Wombat Monitoring Data
Wombat monitoring data
To assess the threat of mange to wombat populations in Tasmania, DPIPWE has been undertaking surveys around Tasmania to determine:
- Wombat population trends
- Distribution and prevalence of mange in wombats
This information will help identify the factors that influence wombat populations.
A summary of the results of these surveys is given below with links to more detailed reports.
Wombat population trends
DPIPWE has been monitoring trends in wombat populations in northern, eastern, central and southern Tasmania for 35 years and on Flinders Island for 25 years.
At regional and statewide scales, wombat numbers have increased over the past 35 years and numbers have been stable or increasing over the past ten years.
However, counts of wombats in the west Tamar area mirror the decreasing trend in wombat counts recorded by the University of Tasmania in the Narawntapu National Park and provide further evidence that the wombat population in this area has substantially reduced.
The monitoring data indicate that the wombat population decrease is localised to the west Tamar area with no evidence to suggest there is a decrease in wombats more broadly in Tasmania. Closer examination of the monitoring data has not revealed other localised areas where wombat numbers have changed, and this will remain a focus of further investigation.
The report below contains a more detailed summary of wombat population monitoring in Tasmania.
Wombat and mange distribution
Wombats occur widely in Tasmania in all majpr habitat types from sea level to 1500 m above sea level. Mange-affected wombats occur throughout large parts of Tasmania, particularly on agricultural land. There are currently no confirmed records of mange from remote areas of western Tasmania, nor Maria Island.
Distribution of wombats (blue circles) and sarcoptic mange (red triangles) in Tasmania. Data obtained from the Natural Values Atlas of Tasmania.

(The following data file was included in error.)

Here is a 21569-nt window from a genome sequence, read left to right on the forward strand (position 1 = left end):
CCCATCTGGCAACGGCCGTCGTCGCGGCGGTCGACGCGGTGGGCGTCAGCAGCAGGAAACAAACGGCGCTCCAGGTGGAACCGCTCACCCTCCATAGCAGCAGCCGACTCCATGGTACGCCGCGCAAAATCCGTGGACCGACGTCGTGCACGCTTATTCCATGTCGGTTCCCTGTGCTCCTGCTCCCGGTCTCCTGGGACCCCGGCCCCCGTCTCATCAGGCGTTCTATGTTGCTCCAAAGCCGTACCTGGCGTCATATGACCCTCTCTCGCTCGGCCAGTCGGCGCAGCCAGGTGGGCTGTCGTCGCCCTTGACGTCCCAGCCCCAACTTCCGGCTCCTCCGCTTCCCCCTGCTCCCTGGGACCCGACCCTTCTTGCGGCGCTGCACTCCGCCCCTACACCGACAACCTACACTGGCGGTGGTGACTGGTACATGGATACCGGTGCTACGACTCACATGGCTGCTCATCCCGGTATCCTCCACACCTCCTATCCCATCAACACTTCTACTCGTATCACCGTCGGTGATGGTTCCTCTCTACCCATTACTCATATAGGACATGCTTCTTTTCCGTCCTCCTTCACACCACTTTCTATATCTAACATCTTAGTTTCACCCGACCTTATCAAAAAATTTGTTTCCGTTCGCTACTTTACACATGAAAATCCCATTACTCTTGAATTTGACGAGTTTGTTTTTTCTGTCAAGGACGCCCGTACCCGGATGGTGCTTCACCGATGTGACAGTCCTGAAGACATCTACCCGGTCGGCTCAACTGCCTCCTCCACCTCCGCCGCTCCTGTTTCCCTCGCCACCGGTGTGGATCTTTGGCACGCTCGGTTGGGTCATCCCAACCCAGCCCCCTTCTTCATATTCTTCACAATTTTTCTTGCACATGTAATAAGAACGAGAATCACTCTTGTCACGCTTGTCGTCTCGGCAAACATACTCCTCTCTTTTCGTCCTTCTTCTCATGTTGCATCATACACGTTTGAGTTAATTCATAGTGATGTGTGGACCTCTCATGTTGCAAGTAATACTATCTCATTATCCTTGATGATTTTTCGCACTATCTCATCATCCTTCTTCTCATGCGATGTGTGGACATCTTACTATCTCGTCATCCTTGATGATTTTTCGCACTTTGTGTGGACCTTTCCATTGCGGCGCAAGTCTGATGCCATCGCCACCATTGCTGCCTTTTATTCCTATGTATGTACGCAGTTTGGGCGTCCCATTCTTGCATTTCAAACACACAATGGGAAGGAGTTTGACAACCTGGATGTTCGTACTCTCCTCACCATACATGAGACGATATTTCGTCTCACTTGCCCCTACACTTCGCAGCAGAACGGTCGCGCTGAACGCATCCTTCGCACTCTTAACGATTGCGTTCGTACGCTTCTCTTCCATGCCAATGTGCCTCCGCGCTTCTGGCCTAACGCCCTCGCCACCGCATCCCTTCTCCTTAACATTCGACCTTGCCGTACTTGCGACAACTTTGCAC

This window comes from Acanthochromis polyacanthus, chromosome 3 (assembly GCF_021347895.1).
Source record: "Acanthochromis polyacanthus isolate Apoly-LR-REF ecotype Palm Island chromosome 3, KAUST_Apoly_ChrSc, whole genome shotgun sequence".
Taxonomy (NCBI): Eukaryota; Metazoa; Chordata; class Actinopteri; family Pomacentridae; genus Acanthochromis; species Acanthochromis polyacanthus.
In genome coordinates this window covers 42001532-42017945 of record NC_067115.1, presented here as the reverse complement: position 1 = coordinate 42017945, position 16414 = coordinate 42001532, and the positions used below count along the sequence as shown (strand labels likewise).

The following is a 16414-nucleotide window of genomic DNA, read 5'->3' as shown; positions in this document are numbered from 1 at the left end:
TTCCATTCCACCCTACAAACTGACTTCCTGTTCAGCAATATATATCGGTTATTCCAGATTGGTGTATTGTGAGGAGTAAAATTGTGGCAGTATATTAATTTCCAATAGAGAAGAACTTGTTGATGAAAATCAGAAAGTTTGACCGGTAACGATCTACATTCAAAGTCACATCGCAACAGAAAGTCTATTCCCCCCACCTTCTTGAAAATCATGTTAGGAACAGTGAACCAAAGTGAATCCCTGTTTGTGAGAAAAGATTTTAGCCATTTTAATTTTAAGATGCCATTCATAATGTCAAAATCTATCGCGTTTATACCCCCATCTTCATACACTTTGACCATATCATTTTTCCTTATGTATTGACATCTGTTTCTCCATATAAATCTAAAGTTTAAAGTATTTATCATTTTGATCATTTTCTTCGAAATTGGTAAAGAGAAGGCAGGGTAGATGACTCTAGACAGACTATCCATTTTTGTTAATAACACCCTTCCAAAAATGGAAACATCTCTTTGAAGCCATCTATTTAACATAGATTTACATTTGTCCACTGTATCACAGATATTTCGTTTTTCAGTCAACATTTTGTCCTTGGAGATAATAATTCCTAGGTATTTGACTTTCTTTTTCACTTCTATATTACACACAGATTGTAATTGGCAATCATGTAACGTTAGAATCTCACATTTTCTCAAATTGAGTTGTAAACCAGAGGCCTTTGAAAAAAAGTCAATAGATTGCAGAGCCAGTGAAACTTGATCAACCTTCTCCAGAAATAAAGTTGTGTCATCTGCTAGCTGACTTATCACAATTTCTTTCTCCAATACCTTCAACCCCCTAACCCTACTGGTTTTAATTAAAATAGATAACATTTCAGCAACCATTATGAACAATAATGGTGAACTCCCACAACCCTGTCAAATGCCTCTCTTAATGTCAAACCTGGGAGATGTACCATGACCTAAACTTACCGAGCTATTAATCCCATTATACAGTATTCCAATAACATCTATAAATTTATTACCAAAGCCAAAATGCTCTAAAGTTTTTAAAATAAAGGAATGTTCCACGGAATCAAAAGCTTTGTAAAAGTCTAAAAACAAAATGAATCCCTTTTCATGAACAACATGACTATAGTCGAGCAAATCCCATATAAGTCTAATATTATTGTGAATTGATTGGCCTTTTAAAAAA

Mange prevalence in wombats
Since 2016, DPIPWE, has been undertaking targeted, standardised surveys to assess the prevalence of mange in wombat populations around Tasmania. Night surveys have been conducted at 24 locations in five of Tasmania's eleven climate regions. Mange was recorded at eight locations and in all five regionas surveyed. Mange may have been present at more than eight locations but was not detected because of low prevalence. Overall, average mange prevalence based on direct observations during night surveys was less than 5%. Mange prevalence estimates are likely to vary as more data are gathered because mange prevalence varies in space and time.
These results for prevalence of mange-affected common wombats in Tasmania are consistent with the results from mainland Australia, where the disease is reported as being widespread, with generally low rates of prevalence (less than 5%) with occasional localised outbreaks.
The report below contains a more detailed summary of mange prevalence in wombats in Tasmania:
Mange prevalence estimates by region based on direct observation and camera surveys at night.
|Region||Number of locations||Survey type||No. of wombats*||% with mange|
Day time versus night time observations
Click image to enlarge - The ratio of healthy wombats to mange-affected wombats observed in the night and day varies because healthy wombats typically feed at night. Mange-affected wombat numbers remained steady both in the day and at night.
Similar to previous studies conducted in Australia we have found a major difference in mange prevalence estimates between day time observations and night time observations of wombats.
Healthy wombats typically feed in darkness and are out of their burrows between dusk and dawn.
Studies have shown that mange-affected wombats have higher energy requirements because they are fighting the disease and struggle to maintain adequate body temperature and condition due to fur loss and infection. Thus, mange-affected wombats will spend time feeding during the day as well as at night and, as a result, are more likely to be seen during the day than healthy wombats.